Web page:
(Austin, TX, March 12, 2013) - On Tuesday morning, Texans from across the state converged at the capitol to stress the need for Texas Governor Rick Perry, Lt. Governor David Dewhurst, Speaker Joe Straus, and House and Senate budget writers to prevent the most fiscally sound, long-term road funding solutions from being held hostage to more tolls, debt, and tax hikes.
Activist leaders Terri Hall (TURF) and JoAnn Fleming (TEA Party Caucus Advisory Committee Chair and Grassroots America director) sounded the alarm to Texans that soon every major road will be tolled, and foreign corporations can take over our roadways, driving up the cost of daily travel with unfettered tolling.
"Texans don't take kindly to unelected boards and commissions raising taxes on them, and that is just what these toll agencies can and will do if we don't change course now," warned TURF's founder and director, Terri Hall.
Hall says the word around the capitol is that the bills that would solve the road-funding shortfall by dedicating the existing vehicle sales tax (SB 287/HB 782) to roads -- have been sent to the budget committees to die.
"They don't want to prioritize spending in order to get the money we already pay in taxes over to roads," fumed Hall. "Instead, the Governor (in support of SB 1632) wants Texans to pay back their own tax money with interest through tolls or local tax hikes for all these toll projects that can't pay for themselves without taxpayer bail outs."
"If our leaders insist on dealing with the problem with more tax hikes, more tolls, and more debt, there will be a voter revolt. People are already saddled with higher payroll and income taxes from Washington, DC, and property taxes and local debt are rising around most of the state. Just as we cannot afford more tax and spend from government, we cannot afford more borrow and spend for roads," insists JoAnn Fleming, Executive Director of Grassroots America.
"Some of the folks inside this building are the architects of this debt cliff with their fairy tale, smoke and mirrors budgeting and creative financing - they've maxed out the credit card. We can get out of it, but it will take leadership and somebody standing up for the taxpayers," Fleming said.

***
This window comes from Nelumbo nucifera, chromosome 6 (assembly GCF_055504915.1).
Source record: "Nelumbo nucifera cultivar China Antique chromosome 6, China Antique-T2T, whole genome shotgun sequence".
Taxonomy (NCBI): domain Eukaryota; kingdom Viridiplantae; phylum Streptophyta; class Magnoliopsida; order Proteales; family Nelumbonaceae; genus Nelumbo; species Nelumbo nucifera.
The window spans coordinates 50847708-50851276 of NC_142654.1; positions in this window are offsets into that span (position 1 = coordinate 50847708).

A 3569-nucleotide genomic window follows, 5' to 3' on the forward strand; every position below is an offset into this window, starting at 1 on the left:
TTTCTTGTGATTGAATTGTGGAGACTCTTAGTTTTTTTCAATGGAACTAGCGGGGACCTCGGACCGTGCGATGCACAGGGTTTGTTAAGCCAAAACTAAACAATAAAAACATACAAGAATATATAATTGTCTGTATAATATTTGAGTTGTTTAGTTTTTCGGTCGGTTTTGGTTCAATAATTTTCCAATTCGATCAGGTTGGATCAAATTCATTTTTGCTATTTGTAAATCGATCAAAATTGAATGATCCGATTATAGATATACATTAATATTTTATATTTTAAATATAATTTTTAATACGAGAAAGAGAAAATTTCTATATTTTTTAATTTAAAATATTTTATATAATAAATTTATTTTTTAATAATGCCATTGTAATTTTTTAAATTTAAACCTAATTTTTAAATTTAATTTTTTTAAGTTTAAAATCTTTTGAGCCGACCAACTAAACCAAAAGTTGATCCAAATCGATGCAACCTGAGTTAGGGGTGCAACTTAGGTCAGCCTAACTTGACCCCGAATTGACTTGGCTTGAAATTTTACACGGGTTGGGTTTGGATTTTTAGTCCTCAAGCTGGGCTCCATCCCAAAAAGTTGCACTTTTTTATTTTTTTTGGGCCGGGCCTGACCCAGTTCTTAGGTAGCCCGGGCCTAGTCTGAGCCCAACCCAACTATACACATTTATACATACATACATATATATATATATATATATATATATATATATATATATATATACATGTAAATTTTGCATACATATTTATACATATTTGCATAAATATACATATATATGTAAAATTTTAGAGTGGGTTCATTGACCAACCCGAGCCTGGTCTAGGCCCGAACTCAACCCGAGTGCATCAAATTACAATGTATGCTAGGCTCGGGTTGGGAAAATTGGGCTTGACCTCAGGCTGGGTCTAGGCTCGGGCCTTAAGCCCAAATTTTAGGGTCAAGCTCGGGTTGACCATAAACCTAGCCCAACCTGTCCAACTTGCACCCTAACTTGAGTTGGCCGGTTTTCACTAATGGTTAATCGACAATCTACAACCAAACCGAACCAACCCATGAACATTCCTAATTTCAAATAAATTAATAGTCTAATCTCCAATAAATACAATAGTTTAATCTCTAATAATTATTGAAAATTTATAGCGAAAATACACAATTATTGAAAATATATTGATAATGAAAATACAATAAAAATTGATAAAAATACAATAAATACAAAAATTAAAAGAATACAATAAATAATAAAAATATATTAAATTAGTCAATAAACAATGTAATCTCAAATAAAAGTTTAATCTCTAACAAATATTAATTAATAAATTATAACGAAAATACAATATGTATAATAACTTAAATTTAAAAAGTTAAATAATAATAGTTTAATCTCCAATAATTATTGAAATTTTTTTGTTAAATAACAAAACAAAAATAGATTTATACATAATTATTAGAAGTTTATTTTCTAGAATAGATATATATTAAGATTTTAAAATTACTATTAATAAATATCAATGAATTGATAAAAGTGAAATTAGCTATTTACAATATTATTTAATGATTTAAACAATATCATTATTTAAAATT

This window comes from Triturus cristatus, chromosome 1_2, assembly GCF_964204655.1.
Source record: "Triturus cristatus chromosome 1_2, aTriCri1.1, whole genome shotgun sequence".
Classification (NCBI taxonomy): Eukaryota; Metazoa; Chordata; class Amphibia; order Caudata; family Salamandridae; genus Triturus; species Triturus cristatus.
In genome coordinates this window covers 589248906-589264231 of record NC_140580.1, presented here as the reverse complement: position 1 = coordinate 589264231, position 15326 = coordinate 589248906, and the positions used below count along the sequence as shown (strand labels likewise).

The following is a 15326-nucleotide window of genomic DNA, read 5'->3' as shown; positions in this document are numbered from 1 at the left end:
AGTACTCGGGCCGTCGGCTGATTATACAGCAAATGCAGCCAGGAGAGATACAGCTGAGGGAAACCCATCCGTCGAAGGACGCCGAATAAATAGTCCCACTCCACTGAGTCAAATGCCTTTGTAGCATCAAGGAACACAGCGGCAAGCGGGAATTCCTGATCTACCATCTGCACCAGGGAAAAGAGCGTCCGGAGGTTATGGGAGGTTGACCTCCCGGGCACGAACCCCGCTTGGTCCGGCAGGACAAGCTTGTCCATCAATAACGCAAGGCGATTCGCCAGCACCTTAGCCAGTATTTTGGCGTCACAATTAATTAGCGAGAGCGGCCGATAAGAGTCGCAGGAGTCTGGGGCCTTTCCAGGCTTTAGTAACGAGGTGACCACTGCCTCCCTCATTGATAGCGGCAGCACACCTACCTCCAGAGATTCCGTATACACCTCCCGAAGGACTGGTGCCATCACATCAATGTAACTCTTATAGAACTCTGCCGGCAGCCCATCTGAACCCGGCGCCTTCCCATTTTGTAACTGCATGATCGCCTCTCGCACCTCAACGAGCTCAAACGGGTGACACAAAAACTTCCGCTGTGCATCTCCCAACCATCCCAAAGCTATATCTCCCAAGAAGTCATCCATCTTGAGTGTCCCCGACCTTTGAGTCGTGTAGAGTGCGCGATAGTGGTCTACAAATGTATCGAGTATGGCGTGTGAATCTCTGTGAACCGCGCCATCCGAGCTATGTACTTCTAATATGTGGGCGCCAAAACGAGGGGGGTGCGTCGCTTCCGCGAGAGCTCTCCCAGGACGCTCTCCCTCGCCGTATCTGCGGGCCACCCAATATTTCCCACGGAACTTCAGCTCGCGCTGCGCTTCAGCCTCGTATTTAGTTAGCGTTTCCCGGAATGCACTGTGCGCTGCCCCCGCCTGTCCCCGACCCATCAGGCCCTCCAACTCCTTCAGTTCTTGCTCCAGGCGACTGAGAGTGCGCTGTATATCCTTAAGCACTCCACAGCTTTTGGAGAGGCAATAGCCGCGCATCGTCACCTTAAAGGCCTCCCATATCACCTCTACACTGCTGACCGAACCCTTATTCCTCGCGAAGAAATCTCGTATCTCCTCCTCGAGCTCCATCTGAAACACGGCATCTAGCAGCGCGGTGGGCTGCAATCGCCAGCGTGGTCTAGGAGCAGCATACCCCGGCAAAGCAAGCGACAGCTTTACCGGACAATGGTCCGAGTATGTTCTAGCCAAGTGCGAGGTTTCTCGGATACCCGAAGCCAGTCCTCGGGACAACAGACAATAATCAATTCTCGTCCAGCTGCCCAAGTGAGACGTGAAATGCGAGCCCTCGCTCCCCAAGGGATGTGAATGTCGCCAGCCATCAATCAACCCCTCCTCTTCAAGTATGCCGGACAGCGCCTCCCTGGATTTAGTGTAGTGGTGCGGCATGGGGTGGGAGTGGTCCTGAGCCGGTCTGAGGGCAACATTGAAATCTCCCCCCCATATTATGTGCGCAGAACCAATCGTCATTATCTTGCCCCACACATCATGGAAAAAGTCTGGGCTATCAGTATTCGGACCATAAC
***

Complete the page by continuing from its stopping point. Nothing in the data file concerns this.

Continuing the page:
She added, "If our wallets are the first solution they will be the only solution that survives the session. We aren't going to give anybody a green light for raising the gas tax or vehicle registration fees until our leaders clear the debris they put in the road, out of the road."
Proposals the Coalition Opposes
Governor Perry's endorsed solution is to redirect federal highway funds into the State Infrastructure Bank (SB 1632) to be used to guarantee toxic local toll road debt and even mass transit projects, (which these funds currently cannot be used to do). Perry's proposal also encourages local taxes and tax hikes to bailout toll projects that can't pay for themselves.
Terri Hall says this won't solve the funding problem in a fiscally-sound, transparent way. "If this is the solution, Texans will not be able to get to work or get their kids to school without paying $10 or more a day to get across town. It's insane, especially when gas prices are going through the roof! How is this not a tax hike?" asks Hall.
Senate Finance Committee Chair Tommy Williams proposes (SJR 38) a similar loan guarantee program for economic development toll road and mass transit projects using the Rainy Day Fund as well as a separate proposal (SJR 39) to increase vehicle registration fees to build new road capacity. Neither solve the long-term road funding shortfalls nor get the state back to pay-as-you-go.
Unsustainable Debt Spiral
Securing a reliable, long-term source of revenue, coupled with operational reforms, are necessary for cost-effective highway planning and the avoidance of more debt; however, the state has no sustainable policy for funding roads. The Grant Thornton audit of 2010 states that our debt path is unsustainable. According to an April 24, 2012, Associated Press account (citing federal data), Texas leads the nation in road debt ($31 billion, principle and interest). This is supported by documents provided by Senator Robert Nichols, which show debt (principle only) to be $23 billion.
Incurring more road debt, whether at the state or local level, is not fiscally responsible, conservative, nor sustainable. Several sources have also indicated that there are no more viable toll projects in the state -- where the tolls could ever hope to pay for the expense of the road without considerable taxpayer subsidies. We must return to pay-as-you-go.
Raising Taxes Not the Answer
"Any tax collected from road users should be going to fund roads first, especially before any politician asks us to dig deeper into our pockets to fund roads with tax hikes and more tolls," contends Hall. "Tolls are taxes the way they're being done in Texas today, since $10 billion in public funds are going to build toll roads, yet they're still charging us a toll to drive on them."
Conservatives feel the state leadership is behaving as politicians in Washington do - holding out for tax increases so they don't have to cut spending and reform TxDOT.